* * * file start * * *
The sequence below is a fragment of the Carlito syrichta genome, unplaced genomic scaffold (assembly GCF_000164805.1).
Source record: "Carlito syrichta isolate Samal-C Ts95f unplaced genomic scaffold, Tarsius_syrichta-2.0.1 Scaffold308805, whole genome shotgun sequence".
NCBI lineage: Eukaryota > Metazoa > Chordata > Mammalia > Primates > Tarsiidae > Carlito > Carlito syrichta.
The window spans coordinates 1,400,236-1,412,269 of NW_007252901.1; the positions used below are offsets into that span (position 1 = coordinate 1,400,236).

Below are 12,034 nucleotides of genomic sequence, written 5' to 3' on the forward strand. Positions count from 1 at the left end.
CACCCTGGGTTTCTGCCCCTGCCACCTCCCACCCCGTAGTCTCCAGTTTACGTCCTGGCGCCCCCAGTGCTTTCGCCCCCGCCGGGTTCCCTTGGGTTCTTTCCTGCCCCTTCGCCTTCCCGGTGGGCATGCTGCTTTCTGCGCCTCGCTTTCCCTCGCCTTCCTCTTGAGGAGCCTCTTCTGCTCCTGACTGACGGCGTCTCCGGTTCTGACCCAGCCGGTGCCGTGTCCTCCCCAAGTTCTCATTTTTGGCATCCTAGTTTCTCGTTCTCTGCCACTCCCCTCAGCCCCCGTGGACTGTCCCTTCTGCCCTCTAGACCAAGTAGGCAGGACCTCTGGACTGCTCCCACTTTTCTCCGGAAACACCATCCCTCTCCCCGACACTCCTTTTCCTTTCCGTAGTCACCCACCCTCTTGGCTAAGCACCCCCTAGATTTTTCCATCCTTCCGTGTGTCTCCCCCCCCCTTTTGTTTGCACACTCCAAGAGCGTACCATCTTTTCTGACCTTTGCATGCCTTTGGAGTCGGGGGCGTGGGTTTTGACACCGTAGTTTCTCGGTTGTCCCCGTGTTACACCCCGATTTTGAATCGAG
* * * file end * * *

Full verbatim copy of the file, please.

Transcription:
The sequence below is a fragment of the Carlito syrichta genome, unplaced genomic scaffold (assembly GCF_000164805.1).
Source record: "Carlito syrichta isolate Samal-C Ts95f unplaced genomic scaffold, Tarsius_syrichta-2.0.1 Scaffold308805, whole genome shotgun sequence".
NCBI lineage: Eukaryota > Metazoa > Chordata > Mammalia > Primates > Tarsiidae > Carlito > Carlito syrichta.
The window spans coordinates 1,400,236-1,412,269 of NW_007252901.1; the positions used below are offsets into that span (position 1 = coordinate 1,400,236).

Below are 12,034 nucleotides of genomic sequence, written 5' to 3' on the forward strand. Positions count from 1 at the left end.
CACCCTGGGTTTCTGCCCCTGCCACCTCCCACCCCGTAGTCTCCAGTTTACGTCCTGGCGCCCCCAGTGCTTTCGCCCCCGCCGGGTTCCCTTGGGTTCTTTCCTGCCCCTTCGCCTTCCCGGTGGGCATGCTGCTTTCTGCGCCTCGCTTTCCCTCGCCTTCCTCTTGAGGAGCCTCTTCTGCTCCTGACTGACGGCGTCTCCGGTTCTGACCCAGCCGGTGCCGTGTCCTCCCCAAGTTCTCATTTTTGGCATCCTAGTTTCTCGTTCTCTGCCACTCCCCTCAGCCCCCGTGGACTGTCCCTTCTGCCCTCTAGACCAAGTAGGCAGGACCTCTGGACTGCTCCCACTTTTCTCCGGAAACACCATCCCTCTCCCCGACACTCCTTTTCCTTTCCGTAGTCACCCACCCTCTTGGCTAAGCACCCCCTAGATTTTTCCATCCTTCCGTGTGTCTCCCCCCCCCTTTTGTTTGCACACTCCAAGAGCGTACCATCTTTTCTGACCTTTGCATGCCTTTGGAGTCGGGGGCGTGGGTTTTGACACCGTAGTTTCTCGGTTGTCCCCGTGTTACACCCCGATTTTGAATCGAG